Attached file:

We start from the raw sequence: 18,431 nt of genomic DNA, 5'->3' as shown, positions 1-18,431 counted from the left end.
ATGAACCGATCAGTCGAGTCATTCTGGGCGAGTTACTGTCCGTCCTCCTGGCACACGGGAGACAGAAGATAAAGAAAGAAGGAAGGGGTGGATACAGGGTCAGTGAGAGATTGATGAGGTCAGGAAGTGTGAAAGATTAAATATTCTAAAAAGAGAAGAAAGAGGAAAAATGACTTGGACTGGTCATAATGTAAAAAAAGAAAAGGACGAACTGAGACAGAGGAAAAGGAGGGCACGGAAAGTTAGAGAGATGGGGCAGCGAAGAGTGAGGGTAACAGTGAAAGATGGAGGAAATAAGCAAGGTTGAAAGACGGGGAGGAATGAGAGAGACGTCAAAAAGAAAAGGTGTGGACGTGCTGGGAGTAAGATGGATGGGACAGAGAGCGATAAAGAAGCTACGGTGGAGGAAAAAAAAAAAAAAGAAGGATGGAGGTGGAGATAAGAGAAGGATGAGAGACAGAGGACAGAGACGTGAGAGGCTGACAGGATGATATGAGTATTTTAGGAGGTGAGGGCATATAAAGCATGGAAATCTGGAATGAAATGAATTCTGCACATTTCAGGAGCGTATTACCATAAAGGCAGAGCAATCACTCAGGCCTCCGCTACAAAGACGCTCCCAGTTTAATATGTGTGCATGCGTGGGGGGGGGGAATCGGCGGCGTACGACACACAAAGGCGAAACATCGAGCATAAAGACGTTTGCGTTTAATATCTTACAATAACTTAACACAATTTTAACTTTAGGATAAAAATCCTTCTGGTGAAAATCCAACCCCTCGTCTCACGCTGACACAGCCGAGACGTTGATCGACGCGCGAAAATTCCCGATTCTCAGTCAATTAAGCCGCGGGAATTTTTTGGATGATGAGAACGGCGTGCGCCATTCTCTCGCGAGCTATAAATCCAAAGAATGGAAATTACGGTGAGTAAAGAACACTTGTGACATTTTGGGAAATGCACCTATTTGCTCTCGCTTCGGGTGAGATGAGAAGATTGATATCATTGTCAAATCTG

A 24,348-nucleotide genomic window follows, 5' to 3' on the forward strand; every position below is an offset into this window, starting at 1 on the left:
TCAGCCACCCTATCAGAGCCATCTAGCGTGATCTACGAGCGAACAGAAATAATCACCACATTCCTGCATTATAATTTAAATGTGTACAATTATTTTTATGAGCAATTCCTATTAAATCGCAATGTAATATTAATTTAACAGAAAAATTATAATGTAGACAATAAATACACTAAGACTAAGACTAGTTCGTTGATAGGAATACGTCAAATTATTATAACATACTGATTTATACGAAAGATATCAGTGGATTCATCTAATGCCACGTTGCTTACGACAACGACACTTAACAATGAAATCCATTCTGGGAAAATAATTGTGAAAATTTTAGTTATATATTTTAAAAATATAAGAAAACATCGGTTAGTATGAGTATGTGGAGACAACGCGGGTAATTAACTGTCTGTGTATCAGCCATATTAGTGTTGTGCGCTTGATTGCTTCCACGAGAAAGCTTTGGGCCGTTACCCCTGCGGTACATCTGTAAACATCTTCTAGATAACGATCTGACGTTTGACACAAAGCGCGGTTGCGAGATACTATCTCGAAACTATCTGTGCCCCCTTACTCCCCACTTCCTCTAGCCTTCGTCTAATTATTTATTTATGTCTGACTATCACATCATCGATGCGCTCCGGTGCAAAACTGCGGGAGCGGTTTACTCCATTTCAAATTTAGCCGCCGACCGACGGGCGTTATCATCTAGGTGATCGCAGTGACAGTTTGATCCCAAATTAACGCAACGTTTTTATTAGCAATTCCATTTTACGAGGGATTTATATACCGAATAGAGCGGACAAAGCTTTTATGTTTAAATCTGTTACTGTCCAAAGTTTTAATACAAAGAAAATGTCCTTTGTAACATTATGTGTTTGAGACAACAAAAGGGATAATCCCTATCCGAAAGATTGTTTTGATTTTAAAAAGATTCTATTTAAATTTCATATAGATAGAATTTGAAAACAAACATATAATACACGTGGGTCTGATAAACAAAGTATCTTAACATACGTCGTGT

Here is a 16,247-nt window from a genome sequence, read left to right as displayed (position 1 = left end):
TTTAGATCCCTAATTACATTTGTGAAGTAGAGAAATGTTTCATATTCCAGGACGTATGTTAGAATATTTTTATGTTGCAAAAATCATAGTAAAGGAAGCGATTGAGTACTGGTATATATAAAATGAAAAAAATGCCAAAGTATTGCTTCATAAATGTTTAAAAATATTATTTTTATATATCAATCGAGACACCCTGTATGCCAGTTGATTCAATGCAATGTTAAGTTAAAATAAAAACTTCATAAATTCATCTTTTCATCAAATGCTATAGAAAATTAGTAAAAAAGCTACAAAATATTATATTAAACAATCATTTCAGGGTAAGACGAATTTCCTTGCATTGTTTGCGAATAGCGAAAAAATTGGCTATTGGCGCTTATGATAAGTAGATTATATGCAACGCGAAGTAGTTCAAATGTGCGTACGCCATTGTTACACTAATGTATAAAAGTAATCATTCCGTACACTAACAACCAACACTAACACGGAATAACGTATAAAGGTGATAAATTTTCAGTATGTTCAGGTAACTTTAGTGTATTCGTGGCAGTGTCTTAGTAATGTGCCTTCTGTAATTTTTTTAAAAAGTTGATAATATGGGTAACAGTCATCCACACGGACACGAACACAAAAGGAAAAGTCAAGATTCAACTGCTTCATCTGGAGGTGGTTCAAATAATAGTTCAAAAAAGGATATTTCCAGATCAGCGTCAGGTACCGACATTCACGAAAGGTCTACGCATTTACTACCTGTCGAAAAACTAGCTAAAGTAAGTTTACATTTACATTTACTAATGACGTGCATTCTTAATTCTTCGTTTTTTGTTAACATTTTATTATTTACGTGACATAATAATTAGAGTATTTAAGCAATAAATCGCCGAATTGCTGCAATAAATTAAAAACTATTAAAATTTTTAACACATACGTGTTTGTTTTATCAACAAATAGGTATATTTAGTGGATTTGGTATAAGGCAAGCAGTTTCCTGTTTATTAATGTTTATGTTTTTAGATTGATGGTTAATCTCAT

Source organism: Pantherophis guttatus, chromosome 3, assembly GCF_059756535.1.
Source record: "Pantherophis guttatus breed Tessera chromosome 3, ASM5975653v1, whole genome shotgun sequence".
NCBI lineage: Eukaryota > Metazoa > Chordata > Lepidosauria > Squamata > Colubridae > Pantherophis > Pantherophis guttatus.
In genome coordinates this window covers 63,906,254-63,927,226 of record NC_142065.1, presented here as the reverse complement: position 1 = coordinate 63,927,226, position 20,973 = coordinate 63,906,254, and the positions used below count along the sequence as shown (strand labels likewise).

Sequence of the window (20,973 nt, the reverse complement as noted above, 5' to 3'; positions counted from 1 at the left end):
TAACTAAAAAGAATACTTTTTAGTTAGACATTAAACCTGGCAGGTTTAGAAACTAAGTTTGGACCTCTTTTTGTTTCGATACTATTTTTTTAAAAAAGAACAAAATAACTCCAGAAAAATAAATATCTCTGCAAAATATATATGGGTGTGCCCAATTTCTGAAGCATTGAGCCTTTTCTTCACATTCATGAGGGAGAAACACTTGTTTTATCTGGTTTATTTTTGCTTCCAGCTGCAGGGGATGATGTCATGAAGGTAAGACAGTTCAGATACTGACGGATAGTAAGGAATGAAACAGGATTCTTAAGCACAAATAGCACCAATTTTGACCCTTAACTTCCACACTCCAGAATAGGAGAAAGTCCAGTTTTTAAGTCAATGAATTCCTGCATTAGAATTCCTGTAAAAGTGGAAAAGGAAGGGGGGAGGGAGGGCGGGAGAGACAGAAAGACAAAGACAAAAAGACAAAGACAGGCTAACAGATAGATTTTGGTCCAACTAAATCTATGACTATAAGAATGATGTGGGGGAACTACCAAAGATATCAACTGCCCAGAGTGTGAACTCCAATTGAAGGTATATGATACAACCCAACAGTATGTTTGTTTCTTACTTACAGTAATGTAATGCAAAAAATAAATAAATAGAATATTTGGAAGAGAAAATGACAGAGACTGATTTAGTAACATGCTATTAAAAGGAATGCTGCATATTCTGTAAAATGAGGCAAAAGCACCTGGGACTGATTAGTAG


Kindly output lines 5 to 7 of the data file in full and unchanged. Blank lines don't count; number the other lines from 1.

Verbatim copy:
Here is a 16,247-nt window from a genome sequence, read left to right as displayed (position 1 = left end):
TTTAGATCCCTAATTACATTTGTGAAGTAGAGAAATGTTTCATATTCCAGGACGTATGTTAGAATATTTTTATGTTGCAAAAATCATAGTAAAGGAAGCGATTGAGTACTGGTATATATAAAATGAAAAAAATGCCAAAGTATTGCTTCATAAATGTTTAAAAATATTATTTTTATATATCAATCGAGACACCCTGTATGCCAGTTGATTCAATGCAATGTTAAGTTAAAATAAAAACTTCATAAATTCATCTTTTCATCAAATGCTATAGAAAATTAGTAAAAAAGCTACAAAATATTATATTAAACAATCATTTCAGGGTAAGACGAATTTCCTTGCATTGTTTGCGAATAGCGAAAAAATTGGCTATTGGCGCTTATGATAAGTAGATTATATGCAACGCGAAGTAGTTCAAATGTGCGTACGCCATTGTTACACTAATGTATAAAAGTAATCATTCCGTACACTAACAACCAACACTAACACGGAATAACGTATAAAGGTGATAAATTTTCAGTATGTTCAGGTAACTTTAGTGTATTCGTGGCAGTGTCTTAGTAATGTGCCTTCTGTAATTTTTTTAAAAAGTTGATAATATGGGTAACAGTCATCCACACGGACACGAACACAAAAGGAAAAGTCAAGATTCAACTGCTTCATCTGGAGGTGGTTCAAATAATAGTTCAAAAAAGGATATTTCCAGATCAGCGTCAGGTACCGACATTCACGAAAGGTCTACGCATTTACTACCTGTCGAAAAACTAGCTAAAGTAAGTTTACATTTACATTTACTAATGACGTGCATTCTTAATTCTTCGTTTTTTGTTAACATTTTATTATTTACGTGACATAATAATTAGAGTATTTAAGCAATAAATCGCCGAATTGCTGCAATAAATTAAAAACTATTAAAATTTTTAACACATACGTGTTTGTTTTATCAACAAATAGGTATATTTAGTGGATTTGGTATAAGGCAAGCAGTTTCCTGTTTATTAATGTTTATGTTTTTAGATTGATGGTTAATCTCAT

Source organism: Pantherophis guttatus, chromosome 3, assembly GCF_059756535.1.